Place-making, provisional return, and well-being: Iraqi refugee women in Australia

Katherine Elizabeth Vasey

Research output: Contribution to journalArticleResearchpeer-review

Abstract

Returning to Iraq, even for a visit, was something Iraqi refugees residing in Australia could only dream about while Saddam Hussein remained in power because the ongoing social, economic, and political conditions made return impossible. Despite danger and chaos, the fall of Saddam Husseina??s regime (Maya??December 2003) gave exiled Iraqis the unique opportunity to visit their homelands. In this article, I draw on ethnographic research conducted with 26 Iraqi Shia??i women from refugee backgrounds who resettled in a small country town in Australia. I explored their experiences of provisional return to Iraq, and questioned how their return influences their a??homea?? making in Australia. In this context, I interrogated the complex, contradictory and ambivalent relationships that Iraqi women developed with both their host and home countries and how this impacted upon their well-being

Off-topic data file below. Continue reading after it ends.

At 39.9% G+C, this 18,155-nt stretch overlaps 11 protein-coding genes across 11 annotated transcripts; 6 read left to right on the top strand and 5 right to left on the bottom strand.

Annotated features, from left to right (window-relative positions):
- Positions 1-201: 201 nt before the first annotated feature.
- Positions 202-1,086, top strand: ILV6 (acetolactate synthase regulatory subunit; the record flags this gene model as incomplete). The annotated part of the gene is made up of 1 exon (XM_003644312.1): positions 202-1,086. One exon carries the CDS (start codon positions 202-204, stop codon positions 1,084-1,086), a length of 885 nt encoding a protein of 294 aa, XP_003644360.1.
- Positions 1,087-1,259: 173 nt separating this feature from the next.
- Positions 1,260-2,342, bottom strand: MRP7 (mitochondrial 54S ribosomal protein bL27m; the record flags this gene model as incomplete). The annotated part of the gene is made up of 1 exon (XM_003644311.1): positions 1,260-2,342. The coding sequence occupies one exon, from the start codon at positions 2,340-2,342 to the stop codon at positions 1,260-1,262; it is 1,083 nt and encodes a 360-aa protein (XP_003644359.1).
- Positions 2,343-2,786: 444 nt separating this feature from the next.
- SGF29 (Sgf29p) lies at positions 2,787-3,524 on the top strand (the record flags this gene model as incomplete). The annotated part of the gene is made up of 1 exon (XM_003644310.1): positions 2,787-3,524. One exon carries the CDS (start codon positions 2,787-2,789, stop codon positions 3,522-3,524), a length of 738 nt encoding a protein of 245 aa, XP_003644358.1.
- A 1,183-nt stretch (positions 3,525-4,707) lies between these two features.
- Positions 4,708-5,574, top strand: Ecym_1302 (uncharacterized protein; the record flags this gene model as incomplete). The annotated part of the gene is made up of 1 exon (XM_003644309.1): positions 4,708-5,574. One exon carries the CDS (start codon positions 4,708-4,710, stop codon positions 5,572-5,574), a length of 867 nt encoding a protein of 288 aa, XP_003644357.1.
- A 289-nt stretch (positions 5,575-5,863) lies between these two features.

Original languageEnglish
Pages (from-to)25-35
Number of pages11
JournalRefuge
Volume28
Issue number1
Publication statusPublished - 2011

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